The following piece touches on intimate partner abuse, which may be upsetting or triggering for some readers. 

“You’re bad with money.”

That was the argument Krysta’s now ex-husband used in order to gain full control of their shared finances. He insisted the 30-year-old entrepreneur’s shopping habits — something he’d heard her mom tease her about — were reason enough for her to forward her paychecks to him. Anytime she questioned his stress over the state of their finances, he would blame her love of eating out for his concern.

“I stopped the conversation there,” says Krysta. “I knew at that point I would never receive an answer, and it would always be flipped back onto me.” 

This is a classic case of gaslighting. 

To gaslight someone is to make them question their reality through repeated lies. It is not a new term, but it has become part of the zeitgeist over the past couple of years, in part spurred by writer Lauren Duca using the term to describe our tumultuous political climate. It can happen in a number of different situations, and we commonly use it when talking about romantic relationships. 

“[Gaslighting] may be intentional or unintentional, but that doesn’t matter,” says Preston Ni, communication studies professor at Foothill College and author of “How to Successfully Handle Gaslighters & Stop Psychological Bullying.” “It puts another person down. It is repeated with such frequency that the victims start to believe their own inadequacy or inferiority.”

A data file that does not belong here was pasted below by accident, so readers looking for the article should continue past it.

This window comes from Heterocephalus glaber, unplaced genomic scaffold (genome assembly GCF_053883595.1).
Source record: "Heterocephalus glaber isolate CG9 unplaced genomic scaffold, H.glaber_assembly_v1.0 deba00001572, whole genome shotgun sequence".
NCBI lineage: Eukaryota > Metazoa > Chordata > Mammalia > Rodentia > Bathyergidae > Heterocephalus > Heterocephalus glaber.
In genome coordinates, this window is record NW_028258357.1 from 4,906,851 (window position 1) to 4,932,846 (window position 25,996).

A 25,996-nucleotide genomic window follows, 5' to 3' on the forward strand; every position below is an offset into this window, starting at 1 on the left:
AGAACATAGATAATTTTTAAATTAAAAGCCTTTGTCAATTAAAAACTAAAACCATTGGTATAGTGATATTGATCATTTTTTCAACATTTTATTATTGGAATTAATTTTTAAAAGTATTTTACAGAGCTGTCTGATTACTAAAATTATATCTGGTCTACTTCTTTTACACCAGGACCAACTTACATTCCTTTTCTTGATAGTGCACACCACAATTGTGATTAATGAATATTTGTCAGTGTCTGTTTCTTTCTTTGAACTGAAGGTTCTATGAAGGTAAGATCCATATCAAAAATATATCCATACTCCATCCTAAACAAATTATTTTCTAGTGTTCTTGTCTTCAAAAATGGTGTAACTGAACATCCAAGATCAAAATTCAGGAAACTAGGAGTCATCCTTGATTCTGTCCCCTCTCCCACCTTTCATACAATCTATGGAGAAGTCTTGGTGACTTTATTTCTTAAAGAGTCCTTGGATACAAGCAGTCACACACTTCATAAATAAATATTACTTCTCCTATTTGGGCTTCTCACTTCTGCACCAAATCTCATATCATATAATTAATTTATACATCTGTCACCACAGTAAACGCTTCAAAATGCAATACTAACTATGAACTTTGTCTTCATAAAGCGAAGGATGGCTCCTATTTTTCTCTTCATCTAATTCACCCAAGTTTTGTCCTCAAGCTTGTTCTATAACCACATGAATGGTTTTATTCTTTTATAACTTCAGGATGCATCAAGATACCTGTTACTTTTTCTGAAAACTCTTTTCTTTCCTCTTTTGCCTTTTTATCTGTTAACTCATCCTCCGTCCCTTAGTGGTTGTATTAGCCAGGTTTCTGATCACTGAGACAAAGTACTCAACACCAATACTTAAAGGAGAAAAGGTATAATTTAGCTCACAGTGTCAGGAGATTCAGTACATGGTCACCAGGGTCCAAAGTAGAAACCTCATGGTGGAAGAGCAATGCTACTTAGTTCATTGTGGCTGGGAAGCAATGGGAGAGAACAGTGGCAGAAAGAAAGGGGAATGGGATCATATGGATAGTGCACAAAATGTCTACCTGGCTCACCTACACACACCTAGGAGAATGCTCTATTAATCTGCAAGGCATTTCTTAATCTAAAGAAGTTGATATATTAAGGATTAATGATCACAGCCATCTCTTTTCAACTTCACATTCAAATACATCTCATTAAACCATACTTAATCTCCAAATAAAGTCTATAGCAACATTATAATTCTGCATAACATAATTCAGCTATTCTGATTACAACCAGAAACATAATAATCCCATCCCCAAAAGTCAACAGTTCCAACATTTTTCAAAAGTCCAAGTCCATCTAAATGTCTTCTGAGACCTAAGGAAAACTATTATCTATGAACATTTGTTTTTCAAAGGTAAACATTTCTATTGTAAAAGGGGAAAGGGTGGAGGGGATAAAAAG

Krysta’s relationship was filled with instances of gaslighting, each more serious than the last. Hannah Adams, MA, LPC, therapist at the Bergen Counseling Center, confirms that this is often the case. “Gaslighting can be subtle in the beginning and grow to be a more central theme in the relationship,” she says.

And not every person who gaslights is an abusive partner — a lot of people gaslight without knowing they are doing it. So if you feel uncomfortable about something your partner has said or done, bring it up. If they are receptive and willing to change their behavior, great. If they’re defensive and turn it back on you, you should keep two things in mind during your interactions with them.  

How They’re Teasing You

For many people, teasing is a form of flirting — it can be playful and a way to gauge the other person’s wit and humor. Clearly, not all — or even most — teasing is a red flag. What differentiates playful teasing and gaslighting is how you feel about what is said. The comments are also often hostile and oppressive. 

“[Gaslighters] make you feel bad about yourself,” says Ni. “If this person teases or makes fun of you in a way that makes you feel that way, then that’s [a] good enough [reason] to put a stop to it.” 

Still, not all verbal abuse counts as gaslighting. Ni gives the example of a couple fighting over one of them always being late. If they are yelling at each other about the tardiness, he sees that as verbal abuse. If one partner makes a comment like, “You must not be that bright if you don’t know how to tell time,” that’s gaslighting — lateness is an issue unrelated to your level of intelligence.